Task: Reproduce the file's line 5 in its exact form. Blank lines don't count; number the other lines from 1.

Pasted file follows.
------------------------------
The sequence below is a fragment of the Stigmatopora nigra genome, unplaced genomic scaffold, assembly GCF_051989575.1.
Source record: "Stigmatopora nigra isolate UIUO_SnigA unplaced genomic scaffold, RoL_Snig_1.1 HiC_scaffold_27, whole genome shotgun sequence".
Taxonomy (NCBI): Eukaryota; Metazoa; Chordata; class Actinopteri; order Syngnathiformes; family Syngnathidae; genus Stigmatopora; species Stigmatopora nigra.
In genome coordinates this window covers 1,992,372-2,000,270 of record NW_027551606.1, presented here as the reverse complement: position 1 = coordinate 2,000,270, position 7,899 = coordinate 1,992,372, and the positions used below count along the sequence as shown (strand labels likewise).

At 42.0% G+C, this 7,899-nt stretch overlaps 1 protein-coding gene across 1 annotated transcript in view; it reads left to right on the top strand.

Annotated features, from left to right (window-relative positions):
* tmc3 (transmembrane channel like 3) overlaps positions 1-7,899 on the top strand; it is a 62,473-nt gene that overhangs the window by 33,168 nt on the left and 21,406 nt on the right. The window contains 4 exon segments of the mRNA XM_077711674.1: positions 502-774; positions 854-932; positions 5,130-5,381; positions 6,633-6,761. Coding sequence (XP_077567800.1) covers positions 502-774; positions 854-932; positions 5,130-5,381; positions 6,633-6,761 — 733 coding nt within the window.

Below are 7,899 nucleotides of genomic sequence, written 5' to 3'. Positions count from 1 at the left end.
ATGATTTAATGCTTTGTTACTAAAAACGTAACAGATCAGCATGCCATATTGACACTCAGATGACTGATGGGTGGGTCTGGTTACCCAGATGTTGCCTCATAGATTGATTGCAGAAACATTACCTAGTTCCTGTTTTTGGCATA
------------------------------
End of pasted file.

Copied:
At 42.0% G+C, this 7,899-nt stretch overlaps 1 protein-coding gene across 1 annotated transcript in view; it reads left to right on the top strand.